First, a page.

But if loss sells, then what the hell does it have to do with tea?
Well, not much.
But look at coffee:
We are familiar with signs, tea shirt, Facebook posts. “Give me coffee and I’m human”. “If I have coffee, no-one gets hurt”. “I’m sorry if I said anything before I had my coffee”.
In a twisted way, lack of coffee is nearly always presented as a loss. If I don’t have coffee, I have somehow lost an aspect of my humanity. If I don’t have coffee, I don’t have the energy to attempt the day.
And so this brings us to the Brexiters, The Bremains, The Australian political parties. No-one is offering hope. No-one is offering better. It’s all about what we have now, or what we think we have or had. If I have my coffee and vote the way I choose, I’m gaining what? Nothing. But at least I’m not losing.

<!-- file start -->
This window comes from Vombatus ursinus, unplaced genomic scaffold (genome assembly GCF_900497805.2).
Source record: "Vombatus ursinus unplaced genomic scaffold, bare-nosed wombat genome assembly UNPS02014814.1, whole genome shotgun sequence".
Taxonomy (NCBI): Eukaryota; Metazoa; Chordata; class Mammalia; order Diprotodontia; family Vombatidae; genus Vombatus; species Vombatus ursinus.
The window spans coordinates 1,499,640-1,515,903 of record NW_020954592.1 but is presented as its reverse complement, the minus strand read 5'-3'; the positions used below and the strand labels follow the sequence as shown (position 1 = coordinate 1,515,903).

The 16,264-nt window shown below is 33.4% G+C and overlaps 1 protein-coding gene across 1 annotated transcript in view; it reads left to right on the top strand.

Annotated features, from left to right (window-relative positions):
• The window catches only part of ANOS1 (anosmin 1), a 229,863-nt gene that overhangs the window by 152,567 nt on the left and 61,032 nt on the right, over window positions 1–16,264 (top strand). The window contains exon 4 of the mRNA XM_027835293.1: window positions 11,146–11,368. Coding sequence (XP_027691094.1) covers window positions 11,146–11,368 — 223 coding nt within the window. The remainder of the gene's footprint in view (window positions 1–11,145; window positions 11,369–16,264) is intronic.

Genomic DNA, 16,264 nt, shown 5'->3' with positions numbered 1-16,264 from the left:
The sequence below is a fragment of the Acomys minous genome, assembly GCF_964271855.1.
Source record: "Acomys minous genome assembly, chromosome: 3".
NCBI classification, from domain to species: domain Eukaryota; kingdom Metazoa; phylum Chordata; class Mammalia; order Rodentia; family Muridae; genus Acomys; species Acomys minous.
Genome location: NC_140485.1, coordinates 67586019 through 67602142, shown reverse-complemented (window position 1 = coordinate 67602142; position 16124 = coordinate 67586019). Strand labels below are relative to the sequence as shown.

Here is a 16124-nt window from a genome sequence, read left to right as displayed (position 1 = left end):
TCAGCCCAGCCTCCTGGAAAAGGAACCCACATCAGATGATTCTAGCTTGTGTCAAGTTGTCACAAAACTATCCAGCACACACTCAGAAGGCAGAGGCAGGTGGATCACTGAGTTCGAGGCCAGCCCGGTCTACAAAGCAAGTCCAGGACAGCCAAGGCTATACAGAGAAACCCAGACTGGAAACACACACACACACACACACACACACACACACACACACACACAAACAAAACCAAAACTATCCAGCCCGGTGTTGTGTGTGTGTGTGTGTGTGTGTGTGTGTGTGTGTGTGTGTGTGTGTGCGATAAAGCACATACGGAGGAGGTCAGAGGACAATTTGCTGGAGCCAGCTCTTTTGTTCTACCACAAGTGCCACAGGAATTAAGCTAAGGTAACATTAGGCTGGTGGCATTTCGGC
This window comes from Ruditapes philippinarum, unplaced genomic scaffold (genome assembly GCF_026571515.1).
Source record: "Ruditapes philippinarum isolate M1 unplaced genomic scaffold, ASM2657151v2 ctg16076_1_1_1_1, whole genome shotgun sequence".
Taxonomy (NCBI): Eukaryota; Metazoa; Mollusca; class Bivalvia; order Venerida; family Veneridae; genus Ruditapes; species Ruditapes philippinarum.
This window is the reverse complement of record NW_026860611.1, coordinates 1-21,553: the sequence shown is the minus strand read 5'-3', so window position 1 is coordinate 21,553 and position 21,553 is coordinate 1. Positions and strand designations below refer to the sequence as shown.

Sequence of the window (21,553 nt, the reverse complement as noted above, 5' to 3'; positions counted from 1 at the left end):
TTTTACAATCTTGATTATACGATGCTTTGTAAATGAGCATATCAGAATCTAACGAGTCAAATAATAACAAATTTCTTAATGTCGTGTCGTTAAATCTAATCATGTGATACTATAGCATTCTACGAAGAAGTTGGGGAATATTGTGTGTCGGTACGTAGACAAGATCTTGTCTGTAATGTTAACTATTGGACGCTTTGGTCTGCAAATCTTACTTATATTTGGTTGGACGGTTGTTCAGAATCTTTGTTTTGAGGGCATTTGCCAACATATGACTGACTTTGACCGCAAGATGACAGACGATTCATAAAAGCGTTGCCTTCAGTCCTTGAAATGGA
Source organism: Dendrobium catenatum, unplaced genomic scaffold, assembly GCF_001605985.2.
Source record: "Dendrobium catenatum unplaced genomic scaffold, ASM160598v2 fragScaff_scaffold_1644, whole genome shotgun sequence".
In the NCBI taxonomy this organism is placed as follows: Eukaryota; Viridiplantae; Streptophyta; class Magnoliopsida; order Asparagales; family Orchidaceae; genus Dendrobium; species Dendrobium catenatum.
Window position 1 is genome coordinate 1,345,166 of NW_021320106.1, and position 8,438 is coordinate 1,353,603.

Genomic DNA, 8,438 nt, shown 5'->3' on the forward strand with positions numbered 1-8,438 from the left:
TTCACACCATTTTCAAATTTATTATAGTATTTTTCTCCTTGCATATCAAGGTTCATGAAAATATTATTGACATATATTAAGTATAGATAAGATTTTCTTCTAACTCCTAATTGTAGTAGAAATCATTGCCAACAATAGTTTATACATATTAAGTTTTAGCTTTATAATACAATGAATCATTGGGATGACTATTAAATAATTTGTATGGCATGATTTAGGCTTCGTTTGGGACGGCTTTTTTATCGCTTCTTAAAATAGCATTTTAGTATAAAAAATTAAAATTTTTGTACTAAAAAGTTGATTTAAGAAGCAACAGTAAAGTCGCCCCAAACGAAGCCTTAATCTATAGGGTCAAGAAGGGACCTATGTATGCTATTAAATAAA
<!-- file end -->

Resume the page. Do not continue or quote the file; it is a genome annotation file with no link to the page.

And this is where tea starts behind the 8-ball. We don’t sell tea to provide the status quo. We sell what? Enjoyment. Refreshment. Health.
Time and again we see cases where fear of loss wins. Can we jump on that train? Do we want to jump on that train?
One area tea will break through is nostalgia. Watching Downton Abbey or reading Pride and Prejudice, cup of Lord Petersham in hand, we can acknowledge what we think we have lost in a safe environment, and we can take comfort from the fact that even the people paraded in front of us will not have it all their own way, but that they will undoubtedly, in the end win through if they are worthy.
If you had hoped I might end this with a magic formula for tea marketing that neatly encapsulated the above, then sorry. I’m clearly not the sharpest tool in the tea marketing shed to begin with, when you consider that the massively inferior product of truly unethical global corporations outsells our product about a trillion to one.
But can we find instances of hope and then lead, not follow? Can we make tea such a positive experience that people, start looking for the positive in everything, not just using tea as respite?
Yes, I’m sure we can. I’m just not sure how.